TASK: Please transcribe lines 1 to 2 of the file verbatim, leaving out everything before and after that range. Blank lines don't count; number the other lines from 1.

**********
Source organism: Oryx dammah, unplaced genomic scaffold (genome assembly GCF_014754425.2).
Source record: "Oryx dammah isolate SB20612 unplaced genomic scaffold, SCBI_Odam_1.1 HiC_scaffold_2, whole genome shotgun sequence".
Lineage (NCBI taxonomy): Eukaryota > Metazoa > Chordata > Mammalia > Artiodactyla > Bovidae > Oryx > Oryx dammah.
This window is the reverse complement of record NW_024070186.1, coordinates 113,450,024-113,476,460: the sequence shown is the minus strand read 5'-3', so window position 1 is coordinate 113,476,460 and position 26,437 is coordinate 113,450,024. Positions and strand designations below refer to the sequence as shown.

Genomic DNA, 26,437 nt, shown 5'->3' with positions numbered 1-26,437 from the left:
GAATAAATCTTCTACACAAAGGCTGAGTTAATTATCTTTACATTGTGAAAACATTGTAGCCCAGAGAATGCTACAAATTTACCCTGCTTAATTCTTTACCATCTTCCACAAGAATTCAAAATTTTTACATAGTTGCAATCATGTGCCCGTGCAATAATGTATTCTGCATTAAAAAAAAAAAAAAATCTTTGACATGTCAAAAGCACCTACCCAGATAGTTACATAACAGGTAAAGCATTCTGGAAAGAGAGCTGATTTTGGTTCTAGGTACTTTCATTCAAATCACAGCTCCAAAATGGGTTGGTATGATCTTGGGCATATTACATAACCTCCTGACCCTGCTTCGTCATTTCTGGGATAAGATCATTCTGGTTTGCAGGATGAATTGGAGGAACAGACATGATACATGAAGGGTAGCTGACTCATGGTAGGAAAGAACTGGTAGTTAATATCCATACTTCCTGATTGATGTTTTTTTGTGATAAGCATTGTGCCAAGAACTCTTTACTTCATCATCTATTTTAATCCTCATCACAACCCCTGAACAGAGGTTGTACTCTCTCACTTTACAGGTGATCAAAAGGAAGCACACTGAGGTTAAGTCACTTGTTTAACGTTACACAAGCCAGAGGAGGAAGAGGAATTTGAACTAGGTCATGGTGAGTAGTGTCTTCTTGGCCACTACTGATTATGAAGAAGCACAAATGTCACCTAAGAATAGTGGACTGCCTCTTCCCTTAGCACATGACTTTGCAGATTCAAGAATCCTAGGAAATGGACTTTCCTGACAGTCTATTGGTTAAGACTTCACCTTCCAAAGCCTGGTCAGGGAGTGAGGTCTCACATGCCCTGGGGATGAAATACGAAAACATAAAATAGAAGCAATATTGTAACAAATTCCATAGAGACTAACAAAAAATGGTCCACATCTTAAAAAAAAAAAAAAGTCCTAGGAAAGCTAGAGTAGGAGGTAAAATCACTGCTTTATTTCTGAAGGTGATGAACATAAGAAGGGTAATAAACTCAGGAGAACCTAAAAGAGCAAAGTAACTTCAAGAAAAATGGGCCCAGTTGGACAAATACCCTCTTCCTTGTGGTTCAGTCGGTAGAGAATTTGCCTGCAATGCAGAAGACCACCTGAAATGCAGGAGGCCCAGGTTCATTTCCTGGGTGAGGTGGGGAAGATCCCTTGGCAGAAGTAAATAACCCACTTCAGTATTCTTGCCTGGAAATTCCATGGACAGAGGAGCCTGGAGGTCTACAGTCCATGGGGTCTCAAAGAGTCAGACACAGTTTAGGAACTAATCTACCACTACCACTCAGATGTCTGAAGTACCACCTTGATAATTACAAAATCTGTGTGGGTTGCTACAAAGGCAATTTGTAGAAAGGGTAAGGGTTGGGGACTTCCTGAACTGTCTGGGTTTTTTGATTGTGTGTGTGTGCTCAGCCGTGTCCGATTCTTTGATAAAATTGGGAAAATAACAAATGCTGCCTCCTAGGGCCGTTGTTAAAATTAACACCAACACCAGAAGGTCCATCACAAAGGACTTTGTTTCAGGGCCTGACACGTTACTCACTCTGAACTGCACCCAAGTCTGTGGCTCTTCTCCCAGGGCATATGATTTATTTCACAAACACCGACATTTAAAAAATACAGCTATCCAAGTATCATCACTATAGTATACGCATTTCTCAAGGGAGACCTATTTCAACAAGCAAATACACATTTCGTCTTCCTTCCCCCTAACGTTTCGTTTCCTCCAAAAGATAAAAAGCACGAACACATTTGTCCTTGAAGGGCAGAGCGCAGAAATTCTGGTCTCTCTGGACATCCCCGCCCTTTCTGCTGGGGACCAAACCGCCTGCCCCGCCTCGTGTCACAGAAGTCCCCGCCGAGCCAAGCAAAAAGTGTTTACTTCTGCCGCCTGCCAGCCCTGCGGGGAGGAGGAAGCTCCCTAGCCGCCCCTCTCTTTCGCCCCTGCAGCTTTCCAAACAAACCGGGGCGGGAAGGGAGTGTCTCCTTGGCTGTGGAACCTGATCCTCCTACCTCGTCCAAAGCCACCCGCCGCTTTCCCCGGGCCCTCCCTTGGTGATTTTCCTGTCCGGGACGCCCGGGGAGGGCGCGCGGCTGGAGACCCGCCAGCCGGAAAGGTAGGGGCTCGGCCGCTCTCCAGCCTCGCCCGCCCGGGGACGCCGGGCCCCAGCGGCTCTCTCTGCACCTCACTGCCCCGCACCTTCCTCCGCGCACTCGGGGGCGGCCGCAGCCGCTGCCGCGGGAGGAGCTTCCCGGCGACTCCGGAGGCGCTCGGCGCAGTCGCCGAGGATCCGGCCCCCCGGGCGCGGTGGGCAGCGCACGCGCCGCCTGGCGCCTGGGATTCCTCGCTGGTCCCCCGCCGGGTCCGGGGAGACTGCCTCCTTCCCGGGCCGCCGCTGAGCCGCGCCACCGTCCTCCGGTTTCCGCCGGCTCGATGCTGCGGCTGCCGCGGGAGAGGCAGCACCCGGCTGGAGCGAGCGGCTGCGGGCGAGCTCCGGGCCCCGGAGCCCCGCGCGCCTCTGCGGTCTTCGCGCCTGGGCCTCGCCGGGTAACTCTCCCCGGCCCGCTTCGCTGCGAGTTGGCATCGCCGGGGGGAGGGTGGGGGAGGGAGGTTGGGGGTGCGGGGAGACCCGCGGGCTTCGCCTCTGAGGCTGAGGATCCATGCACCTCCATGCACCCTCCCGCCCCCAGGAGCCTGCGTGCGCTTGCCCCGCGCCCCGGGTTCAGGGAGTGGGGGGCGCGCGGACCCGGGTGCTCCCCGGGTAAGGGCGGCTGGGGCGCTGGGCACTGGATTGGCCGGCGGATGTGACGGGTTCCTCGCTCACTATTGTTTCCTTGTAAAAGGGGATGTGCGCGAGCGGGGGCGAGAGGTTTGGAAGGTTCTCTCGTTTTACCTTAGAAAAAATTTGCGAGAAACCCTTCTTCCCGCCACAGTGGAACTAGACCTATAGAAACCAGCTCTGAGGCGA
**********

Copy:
Source organism: Oryx dammah, unplaced genomic scaffold (genome assembly GCF_014754425.2).
Source record: "Oryx dammah isolate SB20612 unplaced genomic scaffold, SCBI_Odam_1.1 HiC_scaffold_2, whole genome shotgun sequence".